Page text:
Differences in prevalence ratios were even more pronounced. Figure 2 shows the prevalence ratios associated with obesity (BMI ≥30) using lean individuals (BMI <25) as the reference group in men and women in both surveys. It can be seen that the prevalence ratios for HTN associated with obesity were much higher among younger individuals (compared with older individuals) in both men and women in both surveys. These differences were not significantly affected by adjustments for race/ethnicity.

Place holder to copy figure label and caption
Figure 2.

Prevalence ratios for hypertension associated with obesity (BMI ≥30), using lean individuals (BMI <25) as the reference group in different predefined age groups in the National Health and Nutrition Examination Survey (NHANES) 1999-2004 and NHANES III.2527 Error bars represent 95% confidence intervals. BMI indicates body mass index (calculated as weight in kilograms divided by height in meters squared).

Graphic Jump Location

In agreement with these results, younger subjects with HTN were more likely to be obese compared with older subjects with HTN. In NHANES III, 46.9% (95% CI, 39.0%-55.0%) of all subjects with HTN younger than 40 years were obese compared with 46.5% (95% CI, 41.5%-51.6%) of those aged 40 to 59 years and only 27.5% (95% CI, 25.1%-30.0%) of those aged 60 years or older. Among men with HTN, the respective proportions of obese subjects in these age groups were 41.7% (95% CI, 32.8-51.2), 41.3% (95% CI, 36.0-46.8), and 24.5% (95% CI, 21.1-28.2), whereas among women with HTN, the respective proportions were 59.1% (95% CI, 47.1-70.1), 52.9% (95% CI, 46.0-59.6), and 29.4% (95% CI, 26.6-32.4). Similarly, in NHANES 1999-2004, 55.0 (95% CI, 48.9-60.9) of all subjects with HTN aged 40 years or younger were obese compared with 49.8 (95% CI, 46.9-52.8) of those aged 40 to 59 years and 35.6 (95% CI, 33.2-38.0) of those aged 60 years or older. The respective proportions were 52.9% (95% CI, 45.2-60.5), 44.8% (95% CI, 41.0-48.8), and 33.1% (95% CI, 29.9-36.5) among men with HTN and 59.9% (95% CI, 49.1-69.8), 54.9% (95% CI, 50.5-59.2), and 37.2% (95% CI, 34.4-40.1) among women with HTN.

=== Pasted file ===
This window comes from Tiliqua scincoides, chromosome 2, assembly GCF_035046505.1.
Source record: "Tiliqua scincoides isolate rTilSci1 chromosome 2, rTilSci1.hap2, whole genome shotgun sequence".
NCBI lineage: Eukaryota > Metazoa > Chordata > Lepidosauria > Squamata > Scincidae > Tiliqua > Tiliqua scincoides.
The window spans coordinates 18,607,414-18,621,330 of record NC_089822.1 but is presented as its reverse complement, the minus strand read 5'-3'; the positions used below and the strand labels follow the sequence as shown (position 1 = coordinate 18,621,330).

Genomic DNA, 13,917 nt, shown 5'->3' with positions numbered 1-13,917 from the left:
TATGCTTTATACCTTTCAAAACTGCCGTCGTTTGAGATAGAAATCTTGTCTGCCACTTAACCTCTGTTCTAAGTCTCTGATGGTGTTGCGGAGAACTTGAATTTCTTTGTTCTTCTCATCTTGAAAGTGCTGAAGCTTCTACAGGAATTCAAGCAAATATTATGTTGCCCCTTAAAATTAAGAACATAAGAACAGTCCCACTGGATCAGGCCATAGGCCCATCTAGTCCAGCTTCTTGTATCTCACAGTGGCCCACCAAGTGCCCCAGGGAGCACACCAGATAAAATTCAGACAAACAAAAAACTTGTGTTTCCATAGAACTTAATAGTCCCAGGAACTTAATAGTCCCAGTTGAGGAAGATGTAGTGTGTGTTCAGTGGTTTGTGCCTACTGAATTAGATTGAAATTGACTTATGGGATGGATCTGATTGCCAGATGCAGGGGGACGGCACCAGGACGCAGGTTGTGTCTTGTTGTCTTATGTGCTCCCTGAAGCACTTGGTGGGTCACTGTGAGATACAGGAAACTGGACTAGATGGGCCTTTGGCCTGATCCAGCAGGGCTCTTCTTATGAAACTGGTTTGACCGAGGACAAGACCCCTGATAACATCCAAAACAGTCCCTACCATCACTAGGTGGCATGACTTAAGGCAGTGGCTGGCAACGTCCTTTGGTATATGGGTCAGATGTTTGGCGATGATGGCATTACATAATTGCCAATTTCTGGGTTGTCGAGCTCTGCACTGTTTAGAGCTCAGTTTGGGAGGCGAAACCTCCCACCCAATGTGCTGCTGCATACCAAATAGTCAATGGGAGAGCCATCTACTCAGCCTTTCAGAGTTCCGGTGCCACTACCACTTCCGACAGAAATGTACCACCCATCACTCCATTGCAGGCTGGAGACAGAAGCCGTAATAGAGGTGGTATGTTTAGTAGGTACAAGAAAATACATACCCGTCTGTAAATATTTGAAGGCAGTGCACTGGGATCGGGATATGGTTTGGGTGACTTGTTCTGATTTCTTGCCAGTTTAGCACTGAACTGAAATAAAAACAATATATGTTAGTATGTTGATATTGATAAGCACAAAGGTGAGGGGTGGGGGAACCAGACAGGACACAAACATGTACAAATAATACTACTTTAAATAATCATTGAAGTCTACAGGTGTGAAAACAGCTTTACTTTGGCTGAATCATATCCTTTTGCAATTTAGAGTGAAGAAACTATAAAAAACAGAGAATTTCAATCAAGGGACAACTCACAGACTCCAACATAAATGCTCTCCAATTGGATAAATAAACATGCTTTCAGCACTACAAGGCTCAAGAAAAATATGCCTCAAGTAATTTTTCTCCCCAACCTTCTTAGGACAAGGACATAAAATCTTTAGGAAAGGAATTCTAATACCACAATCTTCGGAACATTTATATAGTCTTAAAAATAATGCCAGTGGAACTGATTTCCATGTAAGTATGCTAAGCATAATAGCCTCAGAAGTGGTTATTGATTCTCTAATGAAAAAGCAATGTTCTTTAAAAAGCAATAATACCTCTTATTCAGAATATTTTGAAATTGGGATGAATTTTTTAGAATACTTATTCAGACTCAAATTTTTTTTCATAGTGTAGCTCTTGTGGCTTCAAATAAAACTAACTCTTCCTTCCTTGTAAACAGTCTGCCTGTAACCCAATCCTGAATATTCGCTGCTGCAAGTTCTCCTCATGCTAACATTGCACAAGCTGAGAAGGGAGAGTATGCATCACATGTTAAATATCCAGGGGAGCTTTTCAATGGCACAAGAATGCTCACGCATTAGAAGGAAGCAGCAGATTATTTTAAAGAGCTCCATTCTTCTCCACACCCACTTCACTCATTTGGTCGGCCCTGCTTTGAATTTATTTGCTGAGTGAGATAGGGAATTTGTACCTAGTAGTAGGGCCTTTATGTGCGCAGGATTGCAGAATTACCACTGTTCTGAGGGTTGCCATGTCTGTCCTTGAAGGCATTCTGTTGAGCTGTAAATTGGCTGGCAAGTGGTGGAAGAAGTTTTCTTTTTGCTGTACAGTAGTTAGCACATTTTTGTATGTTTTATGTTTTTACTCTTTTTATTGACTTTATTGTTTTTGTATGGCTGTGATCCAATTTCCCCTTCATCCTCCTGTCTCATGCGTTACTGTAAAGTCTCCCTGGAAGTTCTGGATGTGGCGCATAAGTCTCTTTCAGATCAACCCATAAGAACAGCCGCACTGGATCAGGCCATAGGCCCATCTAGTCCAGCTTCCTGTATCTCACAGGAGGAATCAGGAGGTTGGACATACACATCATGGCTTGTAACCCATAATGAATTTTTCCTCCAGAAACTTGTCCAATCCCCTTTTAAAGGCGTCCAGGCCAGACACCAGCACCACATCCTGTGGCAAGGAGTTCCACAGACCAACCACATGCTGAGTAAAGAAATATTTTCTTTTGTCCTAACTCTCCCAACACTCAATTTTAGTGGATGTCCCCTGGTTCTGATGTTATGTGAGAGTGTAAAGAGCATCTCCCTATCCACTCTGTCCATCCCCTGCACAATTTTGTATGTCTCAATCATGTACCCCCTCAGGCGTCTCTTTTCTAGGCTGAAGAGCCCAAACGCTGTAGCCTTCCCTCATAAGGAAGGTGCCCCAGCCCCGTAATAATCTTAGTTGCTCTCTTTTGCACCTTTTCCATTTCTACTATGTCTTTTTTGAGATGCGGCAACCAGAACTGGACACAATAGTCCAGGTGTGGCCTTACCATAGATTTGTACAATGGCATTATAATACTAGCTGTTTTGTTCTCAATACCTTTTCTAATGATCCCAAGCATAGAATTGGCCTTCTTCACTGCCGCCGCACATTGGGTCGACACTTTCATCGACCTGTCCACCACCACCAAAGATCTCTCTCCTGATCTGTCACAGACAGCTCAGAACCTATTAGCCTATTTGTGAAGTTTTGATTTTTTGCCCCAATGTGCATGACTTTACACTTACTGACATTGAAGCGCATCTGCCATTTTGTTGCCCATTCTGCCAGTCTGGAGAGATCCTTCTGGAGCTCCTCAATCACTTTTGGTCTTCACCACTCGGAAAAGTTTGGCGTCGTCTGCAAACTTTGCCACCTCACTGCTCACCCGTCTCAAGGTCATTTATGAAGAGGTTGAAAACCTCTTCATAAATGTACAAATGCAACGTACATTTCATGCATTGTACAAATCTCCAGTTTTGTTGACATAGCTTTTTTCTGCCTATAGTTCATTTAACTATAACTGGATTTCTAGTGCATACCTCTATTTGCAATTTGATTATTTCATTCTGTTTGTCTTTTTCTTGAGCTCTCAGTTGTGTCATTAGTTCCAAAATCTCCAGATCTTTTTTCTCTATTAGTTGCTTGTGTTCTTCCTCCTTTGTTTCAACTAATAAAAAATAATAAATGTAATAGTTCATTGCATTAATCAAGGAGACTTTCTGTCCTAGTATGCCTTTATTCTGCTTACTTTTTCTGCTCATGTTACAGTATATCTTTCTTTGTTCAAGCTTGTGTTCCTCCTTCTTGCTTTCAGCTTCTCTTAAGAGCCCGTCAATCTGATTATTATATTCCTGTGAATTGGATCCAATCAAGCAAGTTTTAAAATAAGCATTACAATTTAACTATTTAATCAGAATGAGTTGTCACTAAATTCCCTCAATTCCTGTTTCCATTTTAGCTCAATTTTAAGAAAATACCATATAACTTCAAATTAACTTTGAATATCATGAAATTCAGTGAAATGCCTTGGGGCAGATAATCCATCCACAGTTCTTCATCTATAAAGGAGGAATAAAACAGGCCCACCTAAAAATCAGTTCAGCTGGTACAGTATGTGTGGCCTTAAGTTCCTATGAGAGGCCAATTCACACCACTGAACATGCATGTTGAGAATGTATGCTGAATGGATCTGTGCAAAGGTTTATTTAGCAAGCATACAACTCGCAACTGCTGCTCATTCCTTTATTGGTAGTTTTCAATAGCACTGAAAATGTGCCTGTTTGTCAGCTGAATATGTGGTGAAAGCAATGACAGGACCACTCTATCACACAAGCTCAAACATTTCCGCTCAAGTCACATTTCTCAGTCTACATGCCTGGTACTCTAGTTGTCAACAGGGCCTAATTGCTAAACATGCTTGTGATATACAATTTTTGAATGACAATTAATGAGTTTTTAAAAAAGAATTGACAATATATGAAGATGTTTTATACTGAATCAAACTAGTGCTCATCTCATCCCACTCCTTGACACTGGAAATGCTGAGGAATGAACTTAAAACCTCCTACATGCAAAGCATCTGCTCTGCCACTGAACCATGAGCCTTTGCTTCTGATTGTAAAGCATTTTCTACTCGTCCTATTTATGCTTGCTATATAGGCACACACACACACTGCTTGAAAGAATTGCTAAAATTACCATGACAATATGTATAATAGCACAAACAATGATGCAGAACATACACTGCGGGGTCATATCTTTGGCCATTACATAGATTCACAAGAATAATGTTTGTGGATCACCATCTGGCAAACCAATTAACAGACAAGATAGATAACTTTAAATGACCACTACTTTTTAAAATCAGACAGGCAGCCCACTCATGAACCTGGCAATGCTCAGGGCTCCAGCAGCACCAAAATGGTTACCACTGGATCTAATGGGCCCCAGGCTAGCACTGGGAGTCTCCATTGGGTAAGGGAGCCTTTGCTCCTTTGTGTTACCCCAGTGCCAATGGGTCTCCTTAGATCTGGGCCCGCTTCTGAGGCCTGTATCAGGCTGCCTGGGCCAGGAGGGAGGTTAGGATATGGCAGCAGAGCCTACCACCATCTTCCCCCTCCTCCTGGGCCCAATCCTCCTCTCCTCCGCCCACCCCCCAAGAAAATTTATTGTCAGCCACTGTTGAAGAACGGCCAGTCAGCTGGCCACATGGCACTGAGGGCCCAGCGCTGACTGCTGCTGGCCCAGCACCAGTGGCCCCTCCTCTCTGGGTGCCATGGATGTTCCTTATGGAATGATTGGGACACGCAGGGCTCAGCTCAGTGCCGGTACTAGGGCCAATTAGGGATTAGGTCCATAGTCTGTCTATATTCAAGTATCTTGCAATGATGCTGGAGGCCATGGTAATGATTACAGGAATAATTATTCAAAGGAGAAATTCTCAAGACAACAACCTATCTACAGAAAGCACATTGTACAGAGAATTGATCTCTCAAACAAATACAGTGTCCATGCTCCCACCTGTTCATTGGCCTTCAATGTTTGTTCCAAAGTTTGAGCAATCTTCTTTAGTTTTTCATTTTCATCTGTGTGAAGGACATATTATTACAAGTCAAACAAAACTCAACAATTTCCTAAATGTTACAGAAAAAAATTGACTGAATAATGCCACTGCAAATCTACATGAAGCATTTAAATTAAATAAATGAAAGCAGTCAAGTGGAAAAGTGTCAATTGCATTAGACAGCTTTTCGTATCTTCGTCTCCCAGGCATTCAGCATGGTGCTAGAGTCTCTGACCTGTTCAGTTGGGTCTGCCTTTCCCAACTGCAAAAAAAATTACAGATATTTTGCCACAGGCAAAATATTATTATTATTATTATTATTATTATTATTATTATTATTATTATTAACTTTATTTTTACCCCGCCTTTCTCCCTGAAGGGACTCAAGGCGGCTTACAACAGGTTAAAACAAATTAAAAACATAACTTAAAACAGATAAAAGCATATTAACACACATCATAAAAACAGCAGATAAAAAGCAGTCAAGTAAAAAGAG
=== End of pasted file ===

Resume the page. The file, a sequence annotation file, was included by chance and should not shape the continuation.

HTN SUBTYPES ACCORDING TO BMI